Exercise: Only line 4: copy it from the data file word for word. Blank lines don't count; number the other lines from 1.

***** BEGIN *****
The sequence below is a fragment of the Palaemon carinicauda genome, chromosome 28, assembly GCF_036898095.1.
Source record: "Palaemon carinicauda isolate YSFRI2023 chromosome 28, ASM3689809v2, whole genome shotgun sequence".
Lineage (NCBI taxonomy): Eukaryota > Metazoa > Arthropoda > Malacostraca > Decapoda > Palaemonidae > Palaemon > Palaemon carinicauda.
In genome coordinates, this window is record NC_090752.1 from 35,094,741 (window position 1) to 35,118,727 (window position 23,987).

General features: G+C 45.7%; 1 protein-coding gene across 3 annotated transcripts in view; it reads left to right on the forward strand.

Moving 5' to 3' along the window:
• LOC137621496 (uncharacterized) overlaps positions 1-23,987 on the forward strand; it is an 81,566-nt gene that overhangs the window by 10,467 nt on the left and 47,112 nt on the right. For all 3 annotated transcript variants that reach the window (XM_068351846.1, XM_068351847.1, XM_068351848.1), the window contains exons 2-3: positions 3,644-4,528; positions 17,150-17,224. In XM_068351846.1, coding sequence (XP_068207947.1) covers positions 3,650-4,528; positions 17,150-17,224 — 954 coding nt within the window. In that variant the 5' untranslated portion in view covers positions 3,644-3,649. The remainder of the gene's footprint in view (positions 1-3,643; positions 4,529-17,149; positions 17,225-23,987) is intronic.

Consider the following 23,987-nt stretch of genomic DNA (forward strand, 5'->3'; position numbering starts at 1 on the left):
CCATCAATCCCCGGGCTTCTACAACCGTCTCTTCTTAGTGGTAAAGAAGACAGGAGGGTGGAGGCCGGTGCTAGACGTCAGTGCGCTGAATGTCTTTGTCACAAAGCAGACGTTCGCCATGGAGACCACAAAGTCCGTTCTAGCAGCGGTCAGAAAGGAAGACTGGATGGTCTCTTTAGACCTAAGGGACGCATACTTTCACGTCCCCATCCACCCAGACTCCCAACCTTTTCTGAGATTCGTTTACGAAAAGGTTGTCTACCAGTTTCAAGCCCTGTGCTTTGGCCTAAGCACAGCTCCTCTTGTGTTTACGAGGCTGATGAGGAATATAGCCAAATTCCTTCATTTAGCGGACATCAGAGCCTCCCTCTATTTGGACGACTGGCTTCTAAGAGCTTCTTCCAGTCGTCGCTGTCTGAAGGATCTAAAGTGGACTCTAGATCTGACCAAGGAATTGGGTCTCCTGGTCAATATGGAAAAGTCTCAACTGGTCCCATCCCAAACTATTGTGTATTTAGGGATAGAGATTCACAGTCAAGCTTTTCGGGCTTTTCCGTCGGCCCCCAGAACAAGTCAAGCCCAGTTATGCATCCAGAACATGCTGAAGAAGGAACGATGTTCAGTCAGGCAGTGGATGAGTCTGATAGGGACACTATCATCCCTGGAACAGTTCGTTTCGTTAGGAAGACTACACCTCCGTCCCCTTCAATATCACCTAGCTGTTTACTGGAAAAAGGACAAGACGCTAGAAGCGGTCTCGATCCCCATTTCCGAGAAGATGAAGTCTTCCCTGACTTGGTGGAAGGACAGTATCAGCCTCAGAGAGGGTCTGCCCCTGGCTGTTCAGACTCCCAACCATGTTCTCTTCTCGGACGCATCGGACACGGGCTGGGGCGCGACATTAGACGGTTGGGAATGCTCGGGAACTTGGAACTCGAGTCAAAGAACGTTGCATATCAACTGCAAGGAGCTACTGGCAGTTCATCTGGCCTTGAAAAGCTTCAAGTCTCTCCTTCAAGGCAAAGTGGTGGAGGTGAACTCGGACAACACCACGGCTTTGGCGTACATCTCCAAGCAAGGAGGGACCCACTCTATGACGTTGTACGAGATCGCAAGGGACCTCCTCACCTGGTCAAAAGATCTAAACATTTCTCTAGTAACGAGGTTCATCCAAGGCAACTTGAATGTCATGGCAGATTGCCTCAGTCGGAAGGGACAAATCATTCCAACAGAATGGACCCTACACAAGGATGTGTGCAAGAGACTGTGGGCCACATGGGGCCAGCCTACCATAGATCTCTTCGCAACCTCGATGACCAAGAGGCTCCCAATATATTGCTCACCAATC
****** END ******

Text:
In genome coordinates, this window is record NC_090752.1 from 35,094,741 (window position 1) to 35,118,727 (window position 23,987).